What is Passbook? The short answer is that it's a place for large retailers and brands to connect with consumers.
The list of the brands present is impressive enough to suggest that Apple's wallet app isn't too far from being what it set out to become: an iPhone repository for coupons, travel and event tickets, gift and loyalty cards, and vouchers. The stuff that otherwise clutters wallets and purses.
Large retailers and restaurant chains — from Walgreens to Target to Dunkin' Donuts to Starbucks — as well as event companies, global airlines, and sports leagues are already using it as a channel for acquiring and retaining customers.
Apple's Passbook is already the fourth-most popular mobile commerce app among U.S. consumers. One-fifth of iPhone owners use it. It's Apple's fast-maturing attempt at a virtual wallet.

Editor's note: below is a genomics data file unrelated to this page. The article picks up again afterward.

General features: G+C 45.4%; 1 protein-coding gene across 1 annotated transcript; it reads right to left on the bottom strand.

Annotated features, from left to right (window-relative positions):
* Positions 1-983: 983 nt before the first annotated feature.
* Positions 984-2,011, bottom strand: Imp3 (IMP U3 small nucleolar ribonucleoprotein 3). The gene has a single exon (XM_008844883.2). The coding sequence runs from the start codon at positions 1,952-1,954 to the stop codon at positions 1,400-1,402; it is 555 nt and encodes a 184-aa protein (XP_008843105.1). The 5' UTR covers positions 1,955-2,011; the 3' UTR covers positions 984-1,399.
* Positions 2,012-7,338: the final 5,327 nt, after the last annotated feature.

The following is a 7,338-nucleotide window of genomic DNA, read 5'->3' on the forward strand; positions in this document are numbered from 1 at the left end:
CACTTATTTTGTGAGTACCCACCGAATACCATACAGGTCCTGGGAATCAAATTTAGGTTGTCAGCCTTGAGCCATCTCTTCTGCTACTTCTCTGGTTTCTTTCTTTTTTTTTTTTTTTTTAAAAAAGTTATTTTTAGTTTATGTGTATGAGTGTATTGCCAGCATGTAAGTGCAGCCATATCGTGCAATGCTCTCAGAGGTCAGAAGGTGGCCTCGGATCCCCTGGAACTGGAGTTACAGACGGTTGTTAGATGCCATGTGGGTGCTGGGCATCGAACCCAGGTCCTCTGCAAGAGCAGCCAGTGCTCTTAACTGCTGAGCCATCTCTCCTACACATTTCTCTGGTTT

The report includes over a half-dozen charts and datasets examining the intricacies of the Passbook ecosystem. Subscribers also receive full access to the BI Intelligence library of over 100 in-depth reports on mobile commerce, mobile payments, and the mobile industry, and hundreds of datasets you can put to use.
In our report on Passbook, we also look at some misconceptions and underrated opportunities:
We include a handful of mini-case studies, and examine data that reveals how successful certain brands and retailers have been with Passbook.
We also discuss Passbook's relationship with the burgeoning and competitive mobile payments space, and the uncertainty surrounding its future as a payments platform.
Will Apple add a payment-processing capability, so that users can make "walletless" credit card payments with Passbook? Will it be joined with fingerprint-reading technology, the rumored authentication feature to be included in iPhone 5S?